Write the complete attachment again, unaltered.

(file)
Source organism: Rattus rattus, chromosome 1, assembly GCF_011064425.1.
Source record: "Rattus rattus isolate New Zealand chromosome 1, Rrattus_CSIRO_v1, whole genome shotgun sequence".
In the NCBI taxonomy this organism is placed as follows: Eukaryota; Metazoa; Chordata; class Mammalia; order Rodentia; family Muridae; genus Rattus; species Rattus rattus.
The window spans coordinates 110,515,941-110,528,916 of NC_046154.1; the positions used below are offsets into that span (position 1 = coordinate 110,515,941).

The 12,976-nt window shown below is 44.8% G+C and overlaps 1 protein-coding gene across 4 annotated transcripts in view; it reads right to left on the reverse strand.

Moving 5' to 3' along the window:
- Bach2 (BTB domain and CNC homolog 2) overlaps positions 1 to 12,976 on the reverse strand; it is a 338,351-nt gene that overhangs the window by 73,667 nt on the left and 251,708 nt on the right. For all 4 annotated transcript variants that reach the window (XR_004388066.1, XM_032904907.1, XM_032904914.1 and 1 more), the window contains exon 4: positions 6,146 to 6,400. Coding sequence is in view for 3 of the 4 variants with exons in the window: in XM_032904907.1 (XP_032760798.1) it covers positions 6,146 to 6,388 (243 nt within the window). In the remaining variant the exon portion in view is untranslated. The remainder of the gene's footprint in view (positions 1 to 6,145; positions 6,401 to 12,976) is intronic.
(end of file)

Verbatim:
Source organism: Rattus rattus, chromosome 1, assembly GCF_011064425.1.
Source record: "Rattus rattus isolate New Zealand chromosome 1, Rrattus_CSIRO_v1, whole genome shotgun sequence".
In the NCBI taxonomy this organism is placed as follows: Eukaryota; Metazoa; Chordata; class Mammalia; order Rodentia; family Muridae; genus Rattus; species Rattus rattus.
The window spans coordinates 110,515,941-110,528,916 of NC_046154.1; the positions used below are offsets into that span (position 1 = coordinate 110,515,941).

The 12,976-nt window shown below is 44.8% G+C and overlaps 1 protein-coding gene across 4 annotated transcripts in view; it reads right to left on the reverse strand.

Moving 5' to 3' along the window:
- Bach2 (BTB domain and CNC homolog 2) overlaps positions 1 to 12,976 on the reverse strand; it is a 338,351-nt gene that overhangs the window by 73,667 nt on the left and 251,708 nt on the right. For all 4 annotated transcript variants that reach the window (XR_004388066.1, XM_032904907.1, XM_032904914.1 and 1 more), the window contains exon 4: positions 6,146 to 6,400. Coding sequence is in view for 3 of the 4 variants with exons in the window: in XM_032904907.1 (XP_032760798.1) it covers positions 6,146 to 6,388 (243 nt within the window). In the remaining variant the exon portion in view is untranslated. The remainder of the gene's footprint in view (positions 1 to 6,145; positions 6,401 to 12,976) is intronic.